Bailey v. Montana Dept. of Health & Human Svcs., 2015 MT 37 (Feb. 10, 2015) (McKinnon, J.) (5-0, aff’d)
Issue: Whether an administrative rule excluding from Medicaid coverage all invasive procedures undertaken for the purpose of weight reduction, including gastric bypass, is unreasonable and contrary to federal law.
Short Answer: No.
Facts: Bailey is a 51-year-old mother. She is about 5’3” and 445 pounds, and is considered morbidly obese. She qualifies for Montana Medicaid because she is legally blind. In 1990 Bailey was in a car that was hit by a train, causing long-term injuries to her ribs, knees, and back. In 2000, she broke both legs in a fall, and had pins and screws put into her legs. She underwent spinal surgery in 2012. She has hypertension, Type 2 diabetes, edema, venous insufficiency, arthritis, chest pain, asthma, sleep apnea, hypothyroidism and restless leg syndrome.
She has tried to lose weight, but her ability to exercise is limited by her injuries. Her three doctors have written to DPHHS saying Bailey is a good candidate for gastric bypass, and that surgery would help her other medical problems. They did not say surgery was necessary, or that it is the only means by which her condition can improve.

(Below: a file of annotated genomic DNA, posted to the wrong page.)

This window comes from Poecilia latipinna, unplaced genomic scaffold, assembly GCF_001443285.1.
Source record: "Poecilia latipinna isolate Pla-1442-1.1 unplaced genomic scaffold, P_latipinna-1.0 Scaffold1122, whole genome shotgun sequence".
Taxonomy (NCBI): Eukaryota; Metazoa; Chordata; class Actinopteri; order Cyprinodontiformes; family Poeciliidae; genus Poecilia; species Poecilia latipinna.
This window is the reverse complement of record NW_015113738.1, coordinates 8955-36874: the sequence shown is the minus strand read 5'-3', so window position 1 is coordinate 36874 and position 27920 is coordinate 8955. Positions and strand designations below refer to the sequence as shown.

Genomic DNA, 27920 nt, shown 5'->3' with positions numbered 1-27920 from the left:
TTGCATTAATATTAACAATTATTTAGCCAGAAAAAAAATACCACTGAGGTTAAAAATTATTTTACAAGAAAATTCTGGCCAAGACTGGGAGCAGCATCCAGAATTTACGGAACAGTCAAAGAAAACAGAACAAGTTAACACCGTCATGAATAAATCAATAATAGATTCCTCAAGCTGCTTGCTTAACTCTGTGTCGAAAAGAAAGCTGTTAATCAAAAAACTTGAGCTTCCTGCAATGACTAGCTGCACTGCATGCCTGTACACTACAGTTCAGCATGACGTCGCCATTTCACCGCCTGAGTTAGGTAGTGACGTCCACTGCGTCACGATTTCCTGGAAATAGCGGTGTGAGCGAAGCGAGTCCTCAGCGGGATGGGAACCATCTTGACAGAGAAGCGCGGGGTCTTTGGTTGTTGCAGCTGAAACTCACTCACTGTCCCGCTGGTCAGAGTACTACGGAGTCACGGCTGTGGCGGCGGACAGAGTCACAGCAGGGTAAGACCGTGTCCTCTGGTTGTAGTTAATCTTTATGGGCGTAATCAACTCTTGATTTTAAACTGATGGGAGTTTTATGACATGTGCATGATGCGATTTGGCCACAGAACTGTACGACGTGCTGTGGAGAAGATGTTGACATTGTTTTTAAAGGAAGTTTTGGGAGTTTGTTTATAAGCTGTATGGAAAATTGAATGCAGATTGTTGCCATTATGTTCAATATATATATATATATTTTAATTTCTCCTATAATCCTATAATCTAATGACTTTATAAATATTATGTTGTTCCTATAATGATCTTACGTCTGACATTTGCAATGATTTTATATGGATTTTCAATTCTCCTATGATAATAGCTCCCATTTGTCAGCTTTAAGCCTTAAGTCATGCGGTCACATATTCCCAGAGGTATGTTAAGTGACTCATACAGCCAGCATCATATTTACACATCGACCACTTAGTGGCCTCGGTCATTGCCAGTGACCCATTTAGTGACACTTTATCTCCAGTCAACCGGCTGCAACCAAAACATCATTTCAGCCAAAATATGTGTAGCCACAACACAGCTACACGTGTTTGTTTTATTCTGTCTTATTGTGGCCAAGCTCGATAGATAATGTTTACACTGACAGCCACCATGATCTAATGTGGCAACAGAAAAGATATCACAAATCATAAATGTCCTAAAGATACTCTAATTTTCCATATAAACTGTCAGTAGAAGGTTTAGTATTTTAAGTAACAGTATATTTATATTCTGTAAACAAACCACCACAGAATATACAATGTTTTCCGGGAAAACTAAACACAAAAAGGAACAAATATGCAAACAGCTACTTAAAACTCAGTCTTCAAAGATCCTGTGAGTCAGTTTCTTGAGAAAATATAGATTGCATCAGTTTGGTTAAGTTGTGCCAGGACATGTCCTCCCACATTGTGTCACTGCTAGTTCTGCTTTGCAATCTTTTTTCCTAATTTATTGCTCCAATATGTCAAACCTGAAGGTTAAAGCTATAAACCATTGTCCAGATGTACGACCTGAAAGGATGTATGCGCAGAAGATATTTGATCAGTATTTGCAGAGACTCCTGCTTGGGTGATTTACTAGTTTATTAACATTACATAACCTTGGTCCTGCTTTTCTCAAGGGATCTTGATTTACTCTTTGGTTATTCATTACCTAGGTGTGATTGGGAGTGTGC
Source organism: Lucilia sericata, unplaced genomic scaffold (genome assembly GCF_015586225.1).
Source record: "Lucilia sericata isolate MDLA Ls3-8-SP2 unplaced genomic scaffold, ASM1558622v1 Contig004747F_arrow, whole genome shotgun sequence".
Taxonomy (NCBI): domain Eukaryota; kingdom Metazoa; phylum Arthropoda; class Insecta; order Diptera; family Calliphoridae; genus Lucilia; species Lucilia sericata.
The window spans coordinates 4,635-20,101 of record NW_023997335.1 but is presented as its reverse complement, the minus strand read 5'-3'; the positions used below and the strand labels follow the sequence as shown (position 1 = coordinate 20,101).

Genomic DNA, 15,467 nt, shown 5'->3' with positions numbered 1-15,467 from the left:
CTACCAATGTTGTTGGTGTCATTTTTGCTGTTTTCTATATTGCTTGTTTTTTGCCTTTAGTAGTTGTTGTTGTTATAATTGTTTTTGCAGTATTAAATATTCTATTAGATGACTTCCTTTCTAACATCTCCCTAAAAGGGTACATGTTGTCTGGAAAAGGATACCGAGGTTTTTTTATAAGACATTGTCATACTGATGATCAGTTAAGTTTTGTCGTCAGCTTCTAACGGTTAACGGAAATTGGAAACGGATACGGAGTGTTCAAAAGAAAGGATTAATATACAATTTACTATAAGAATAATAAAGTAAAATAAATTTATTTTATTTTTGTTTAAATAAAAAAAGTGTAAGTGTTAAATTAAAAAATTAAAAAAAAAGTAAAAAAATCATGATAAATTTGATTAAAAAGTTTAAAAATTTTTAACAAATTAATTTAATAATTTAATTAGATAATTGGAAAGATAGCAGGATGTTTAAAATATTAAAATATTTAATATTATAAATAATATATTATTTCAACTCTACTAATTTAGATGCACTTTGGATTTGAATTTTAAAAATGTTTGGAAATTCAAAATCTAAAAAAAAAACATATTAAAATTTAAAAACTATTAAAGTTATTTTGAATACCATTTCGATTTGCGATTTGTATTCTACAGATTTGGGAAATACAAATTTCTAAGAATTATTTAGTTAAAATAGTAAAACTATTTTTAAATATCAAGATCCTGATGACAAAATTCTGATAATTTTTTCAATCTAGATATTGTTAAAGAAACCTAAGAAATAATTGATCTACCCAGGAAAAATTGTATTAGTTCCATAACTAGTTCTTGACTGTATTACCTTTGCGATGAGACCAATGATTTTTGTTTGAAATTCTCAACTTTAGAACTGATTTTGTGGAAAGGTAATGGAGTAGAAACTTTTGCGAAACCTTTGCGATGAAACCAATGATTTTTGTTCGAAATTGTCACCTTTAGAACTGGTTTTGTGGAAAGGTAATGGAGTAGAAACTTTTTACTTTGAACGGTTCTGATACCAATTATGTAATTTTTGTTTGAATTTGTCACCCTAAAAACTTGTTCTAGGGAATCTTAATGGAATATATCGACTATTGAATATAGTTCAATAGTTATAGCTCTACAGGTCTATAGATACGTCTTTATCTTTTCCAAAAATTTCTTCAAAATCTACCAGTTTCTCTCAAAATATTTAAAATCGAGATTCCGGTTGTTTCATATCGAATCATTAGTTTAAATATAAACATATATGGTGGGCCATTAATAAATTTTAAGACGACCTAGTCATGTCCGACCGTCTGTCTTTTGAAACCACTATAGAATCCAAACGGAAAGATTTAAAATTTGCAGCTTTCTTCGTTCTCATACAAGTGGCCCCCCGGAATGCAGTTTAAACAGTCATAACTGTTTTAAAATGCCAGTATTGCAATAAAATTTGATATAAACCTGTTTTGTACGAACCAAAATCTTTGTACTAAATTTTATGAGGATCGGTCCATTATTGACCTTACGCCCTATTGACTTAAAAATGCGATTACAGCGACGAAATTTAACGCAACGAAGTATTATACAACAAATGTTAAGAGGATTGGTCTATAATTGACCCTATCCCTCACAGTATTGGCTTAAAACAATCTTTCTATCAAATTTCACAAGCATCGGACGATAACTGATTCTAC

Procedural Posture & Holding: Dr. Richards asked DPHHS to authorize gastric bypass surgery for Bailey. It denied the request because the surgery is not covered under the Department’s administrative rules. Bailed requested a hearing at which she argued the blanket exclusion is unreasonable and contrary to federal law. The hearing officer determined the rule was rational and reasonable, as it was based on fiscal necessity. Bailey sought judicial review in the district court, which affirmed. She now appeals, and the Supreme Court affirms.
Reasoning: Exclusions for Medicaid coverage may not discriminate on the basis of diagnosis, type of illness, or condition. DPHHS rules exclude “all invasive medical procedures undertaken for the purposes of weight reduction,” as well as dietician services, nutritional services, and dietary supplements. Bailey contends the effect of these rules is to exclude all obesity treatments, thereby discriminating on the basis of diagnosis. Without expert testimony in the record, the Court cannot make a determination on that issue.
Bailey does not show that the surgery she seeks is “medically necessary” under the Department’s definition, and she has not challenged the reasonableness of the definition. The Court holds that state funding priorities are a valid basis for excluding weight-loss surgery from Medicaid coverage.